Thanks for the comment! I'll be e-mailing you with a few suggestions in a day or two.

Take care!


Tony B. said...

I came across your blog about Peter Brook's Midsummer Night's Dream while working. I am doing research for a documentary film getting made on the Brooklyn Academy of Music and we have been trying to locate video footage of Peter Brook's Midsummer Night's Dream.
I have the Brook by Brook DVD getting sent to me via Netflix so I can view it, but have had no luck whatsoever in trying to locate the other two sources you provided, "What to Make of Magic" (Open University, 1998) and "Changing Stages: 100 Years of Theater" (BBC, 2000, hosted by Sir Richard Eyre of Royal National Theater)
Would you happen to have any suggestions on where to locate these titles, any help would be greatly appreciated!

kj said...

Thanks, Tony B., for the comment. The project sounds interesting!

Those other two films are available through Films for the Humanities and Sciences. The links are at the very end of the post.

They're enormously expensive, but you may find that a library near you has them in its holdings. Actually, some colleges and universities have a system that allows on-line streaming of material from Films for the Humanities and Sciences, which is a great deal.

Take care, and good luck on the project!


Anonymous said...

I was in Stratford in 1970 and saw this production. It changed the way I imagined literature...and lingers, even today. I had no idea then I would become a literature professor; but am certain the breadth of this vision shared its generous perspectives with me.

kj said...

Thanks, Anonymous, for your first-hand evidence of Brook's enormous impact.

Take care!


Anonymous said...

I saw this production several times, both at Stratford and the Aldwych. It set me on a career as a theatre journalist and was the best MND I ever saw - although the John Caird 1989 was mind blowing too. The sights and the sounds of the Brook remain with me even today.
At the interval, and at the end, the cast threw carnations and confetti (paper plates!) into the audience: I managed to catch and keep both.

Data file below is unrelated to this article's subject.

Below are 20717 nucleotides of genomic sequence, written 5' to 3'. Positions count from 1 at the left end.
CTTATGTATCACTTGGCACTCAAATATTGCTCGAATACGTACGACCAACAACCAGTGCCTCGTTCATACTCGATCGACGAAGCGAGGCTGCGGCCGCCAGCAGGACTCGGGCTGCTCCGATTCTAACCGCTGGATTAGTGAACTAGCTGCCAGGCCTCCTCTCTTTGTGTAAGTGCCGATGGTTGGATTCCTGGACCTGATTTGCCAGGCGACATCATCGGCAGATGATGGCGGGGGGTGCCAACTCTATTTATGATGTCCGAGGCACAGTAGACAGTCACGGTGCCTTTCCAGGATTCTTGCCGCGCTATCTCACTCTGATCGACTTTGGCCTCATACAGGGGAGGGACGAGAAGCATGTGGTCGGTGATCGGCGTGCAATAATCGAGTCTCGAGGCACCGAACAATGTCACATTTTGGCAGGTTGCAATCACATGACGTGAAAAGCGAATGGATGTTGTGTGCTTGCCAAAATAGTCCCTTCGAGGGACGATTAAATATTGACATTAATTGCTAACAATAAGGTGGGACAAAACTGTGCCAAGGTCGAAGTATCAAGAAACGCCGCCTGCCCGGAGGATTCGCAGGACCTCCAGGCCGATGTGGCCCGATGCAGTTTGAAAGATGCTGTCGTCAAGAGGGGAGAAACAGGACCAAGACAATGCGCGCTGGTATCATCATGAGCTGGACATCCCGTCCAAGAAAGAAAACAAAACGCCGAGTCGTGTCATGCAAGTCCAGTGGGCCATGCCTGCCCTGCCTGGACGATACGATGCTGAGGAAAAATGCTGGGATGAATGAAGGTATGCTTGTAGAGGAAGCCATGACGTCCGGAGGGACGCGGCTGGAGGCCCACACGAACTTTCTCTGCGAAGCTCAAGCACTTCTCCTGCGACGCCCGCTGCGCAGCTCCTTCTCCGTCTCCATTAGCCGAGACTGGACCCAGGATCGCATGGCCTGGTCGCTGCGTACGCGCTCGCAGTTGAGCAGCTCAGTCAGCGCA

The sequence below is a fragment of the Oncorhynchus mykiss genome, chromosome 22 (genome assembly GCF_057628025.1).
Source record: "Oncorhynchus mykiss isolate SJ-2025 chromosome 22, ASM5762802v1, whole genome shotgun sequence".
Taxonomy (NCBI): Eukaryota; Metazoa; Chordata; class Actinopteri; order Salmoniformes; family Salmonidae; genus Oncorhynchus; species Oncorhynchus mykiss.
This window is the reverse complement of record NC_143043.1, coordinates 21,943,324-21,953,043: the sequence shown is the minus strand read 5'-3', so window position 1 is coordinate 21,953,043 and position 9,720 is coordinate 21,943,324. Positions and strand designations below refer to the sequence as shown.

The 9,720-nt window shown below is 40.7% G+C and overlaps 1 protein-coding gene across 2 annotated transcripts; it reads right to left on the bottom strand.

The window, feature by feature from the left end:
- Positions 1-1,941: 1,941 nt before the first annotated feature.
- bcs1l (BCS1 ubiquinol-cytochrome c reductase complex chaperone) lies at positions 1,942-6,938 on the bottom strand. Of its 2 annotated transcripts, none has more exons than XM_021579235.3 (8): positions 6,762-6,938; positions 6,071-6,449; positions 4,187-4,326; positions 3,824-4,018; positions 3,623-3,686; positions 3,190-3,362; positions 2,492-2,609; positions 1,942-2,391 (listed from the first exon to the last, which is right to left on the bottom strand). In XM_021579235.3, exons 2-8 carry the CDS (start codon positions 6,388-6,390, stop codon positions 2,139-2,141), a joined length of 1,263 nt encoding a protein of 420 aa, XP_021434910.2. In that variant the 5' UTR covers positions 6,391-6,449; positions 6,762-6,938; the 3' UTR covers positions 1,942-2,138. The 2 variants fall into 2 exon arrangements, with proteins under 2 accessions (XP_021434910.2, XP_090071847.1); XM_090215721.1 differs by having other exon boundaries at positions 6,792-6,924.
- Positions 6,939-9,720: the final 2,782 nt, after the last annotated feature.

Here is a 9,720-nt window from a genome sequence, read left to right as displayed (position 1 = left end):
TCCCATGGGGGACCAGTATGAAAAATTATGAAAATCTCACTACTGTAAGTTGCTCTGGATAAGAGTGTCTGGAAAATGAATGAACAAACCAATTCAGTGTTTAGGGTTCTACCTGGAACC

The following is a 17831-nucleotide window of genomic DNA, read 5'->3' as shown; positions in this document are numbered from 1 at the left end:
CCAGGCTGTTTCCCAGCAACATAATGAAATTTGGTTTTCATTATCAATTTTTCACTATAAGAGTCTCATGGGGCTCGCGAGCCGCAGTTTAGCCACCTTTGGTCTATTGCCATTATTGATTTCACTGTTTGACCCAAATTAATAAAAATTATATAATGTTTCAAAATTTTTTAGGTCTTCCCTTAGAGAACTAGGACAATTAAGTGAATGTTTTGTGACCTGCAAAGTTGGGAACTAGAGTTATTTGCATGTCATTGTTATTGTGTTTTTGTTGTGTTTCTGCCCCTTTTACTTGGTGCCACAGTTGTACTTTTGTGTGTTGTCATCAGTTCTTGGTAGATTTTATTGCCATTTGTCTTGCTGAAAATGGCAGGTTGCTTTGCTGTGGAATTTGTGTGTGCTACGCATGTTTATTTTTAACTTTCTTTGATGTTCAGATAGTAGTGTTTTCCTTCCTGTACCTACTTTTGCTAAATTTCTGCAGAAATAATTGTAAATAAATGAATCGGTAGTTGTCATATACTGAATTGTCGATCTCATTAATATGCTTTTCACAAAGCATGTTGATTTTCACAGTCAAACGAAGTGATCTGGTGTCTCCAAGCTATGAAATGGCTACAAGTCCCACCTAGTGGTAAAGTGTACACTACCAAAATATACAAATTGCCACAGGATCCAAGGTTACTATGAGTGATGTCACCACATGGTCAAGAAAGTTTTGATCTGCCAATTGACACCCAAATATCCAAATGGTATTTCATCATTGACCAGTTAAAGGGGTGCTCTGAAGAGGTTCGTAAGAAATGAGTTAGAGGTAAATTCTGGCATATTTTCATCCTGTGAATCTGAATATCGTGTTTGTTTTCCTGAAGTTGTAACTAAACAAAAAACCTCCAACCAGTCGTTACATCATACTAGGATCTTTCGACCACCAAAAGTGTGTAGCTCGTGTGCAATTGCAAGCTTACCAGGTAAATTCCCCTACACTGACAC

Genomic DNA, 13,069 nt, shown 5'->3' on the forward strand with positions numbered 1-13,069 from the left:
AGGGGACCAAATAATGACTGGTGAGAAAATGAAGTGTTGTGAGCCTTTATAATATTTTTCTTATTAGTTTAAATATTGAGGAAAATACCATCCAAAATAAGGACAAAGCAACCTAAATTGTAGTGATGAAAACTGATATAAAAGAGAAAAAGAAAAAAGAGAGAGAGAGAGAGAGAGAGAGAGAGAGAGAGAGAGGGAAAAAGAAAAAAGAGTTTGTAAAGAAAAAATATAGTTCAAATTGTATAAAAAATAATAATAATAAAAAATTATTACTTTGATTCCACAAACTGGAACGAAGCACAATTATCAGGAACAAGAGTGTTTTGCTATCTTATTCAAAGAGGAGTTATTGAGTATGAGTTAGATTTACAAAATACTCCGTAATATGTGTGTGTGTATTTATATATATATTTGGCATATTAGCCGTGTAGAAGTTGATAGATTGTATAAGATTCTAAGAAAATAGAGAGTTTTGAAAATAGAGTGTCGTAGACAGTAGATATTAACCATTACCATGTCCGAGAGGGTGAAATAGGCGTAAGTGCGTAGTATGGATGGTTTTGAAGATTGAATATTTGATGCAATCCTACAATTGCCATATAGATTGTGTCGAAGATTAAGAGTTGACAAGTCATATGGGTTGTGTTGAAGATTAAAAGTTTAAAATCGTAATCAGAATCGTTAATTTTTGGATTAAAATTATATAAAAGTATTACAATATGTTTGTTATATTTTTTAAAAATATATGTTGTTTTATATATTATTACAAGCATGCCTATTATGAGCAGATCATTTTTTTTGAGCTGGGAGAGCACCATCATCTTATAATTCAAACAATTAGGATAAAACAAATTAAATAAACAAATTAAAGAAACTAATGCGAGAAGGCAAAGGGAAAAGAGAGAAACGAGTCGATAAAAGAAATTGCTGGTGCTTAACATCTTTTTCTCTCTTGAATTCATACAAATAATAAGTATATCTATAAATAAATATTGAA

There was so much that was so innovative and so magical about this production. John Kane and Alan Howard were outstanding, and to declaim the verse so wonderfully when on stilts, or suspended in mid air and being lifted and dropped through the air is still remarkable. Their stage confidence was amazing. Frances de la Tour was exceptional too, as was David Waller. Magical, miond expanding, heart warming and a production never forgotten by anyone that saw it. Audiences went mad for it, and reaction at the end was always amazing. And yet...from the John Caird....Richard McCabe's Puck remain unparalled. (John Kane went on to write many sitcoms for the BBC including, I seem to remember, Terry and June. Liz Gilbey

kj said...

Thank you so much, Anonymous! It's tremendous to hear the depth of influence and remembrance that this show inspired.

Would that I had been there—it would have much amazed me!

Thanks again!


Bardfilm is normally written as one word, though it can also be found under a search for "Bard Film Blog." Bardfilm is a Shakespeare blog (admittedly, one of many Shakespeare blogs), and it is dedicated to commentary on films (Shakespeare movies, The Shakespeare Movie, Shakespeare on television, Shakespeare at the cinema), plays, and other matter related to Shakespeare (allusions to Shakespeare in pop culture, quotes from Shakespeare in popular culture, quotations that come from Shakespeare, et cetera).

Unless otherwise indicated, quotations from Shakespeare's works are from the following edition:
Shakespeare, William. The Riverside Shakespeare. 2nd ed. Gen. ed. G. Blakemore Evans. Boston: Houghton Mifflin, 1997.